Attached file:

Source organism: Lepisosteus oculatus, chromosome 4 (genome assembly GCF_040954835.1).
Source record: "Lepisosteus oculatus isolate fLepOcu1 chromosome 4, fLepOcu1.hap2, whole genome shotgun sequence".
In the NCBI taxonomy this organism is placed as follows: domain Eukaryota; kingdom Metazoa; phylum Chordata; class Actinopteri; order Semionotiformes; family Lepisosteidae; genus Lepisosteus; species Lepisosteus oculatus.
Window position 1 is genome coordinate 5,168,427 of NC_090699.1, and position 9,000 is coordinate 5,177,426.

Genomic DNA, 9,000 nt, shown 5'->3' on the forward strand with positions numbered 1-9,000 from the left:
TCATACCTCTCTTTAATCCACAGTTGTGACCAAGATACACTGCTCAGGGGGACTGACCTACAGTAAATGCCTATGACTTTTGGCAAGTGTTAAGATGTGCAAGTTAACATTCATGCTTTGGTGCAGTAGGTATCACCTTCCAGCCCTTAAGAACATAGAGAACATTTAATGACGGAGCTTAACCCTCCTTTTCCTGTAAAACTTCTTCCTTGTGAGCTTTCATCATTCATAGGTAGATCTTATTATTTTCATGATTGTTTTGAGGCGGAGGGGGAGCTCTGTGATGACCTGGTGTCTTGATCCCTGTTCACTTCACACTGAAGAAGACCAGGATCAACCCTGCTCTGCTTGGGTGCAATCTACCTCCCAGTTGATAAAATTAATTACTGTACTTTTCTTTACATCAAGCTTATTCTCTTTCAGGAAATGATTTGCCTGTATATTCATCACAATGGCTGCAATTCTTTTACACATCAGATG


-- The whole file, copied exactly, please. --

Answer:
Source organism: Lepisosteus oculatus, chromosome 4 (genome assembly GCF_040954835.1).
Source record: "Lepisosteus oculatus isolate fLepOcu1 chromosome 4, fLepOcu1.hap2, whole genome shotgun sequence".
In the NCBI taxonomy this organism is placed as follows: domain Eukaryota; kingdom Metazoa; phylum Chordata; class Actinopteri; order Semionotiformes; family Lepisosteidae; genus Lepisosteus; species Lepisosteus oculatus.
Window position 1 is genome coordinate 5,168,427 of NC_090699.1, and position 9,000 is coordinate 5,177,426.

Genomic DNA, 9,000 nt, shown 5'->3' on the forward strand with positions numbered 1-9,000 from the left:
TCATACCTCTCTTTAATCCACAGTTGTGACCAAGATACACTGCTCAGGGGGACTGACCTACAGTAAATGCCTATGACTTTTGGCAAGTGTTAAGATGTGCAAGTTAACATTCATGCTTTGGTGCAGTAGGTATCACCTTCCAGCCCTTAAGAACATAGAGAACATTTAATGACGGAGCTTAACCCTCCTTTTCCTGTAAAACTTCTTCCTTGTGAGCTTTCATCATTCATAGGTAGATCTTATTATTTTCATGATTGTTTTGAGGCGGAGGGGGAGCTCTGTGATGACCTGGTGTCTTGATCCCTGTTCACTTCACACTGAAGAAGACCAGGATCAACCCTGCTCTGCTTGGGTGCAATCTACCTCCCAGTTGATAAAATTAATTACTGTACTTTTCTTTACATCAAGCTTATTCTCTTTCAGGAAATGATTTGCCTGTATATTCATCACAATGGCTGCAATTCTTTTACACATCAGATG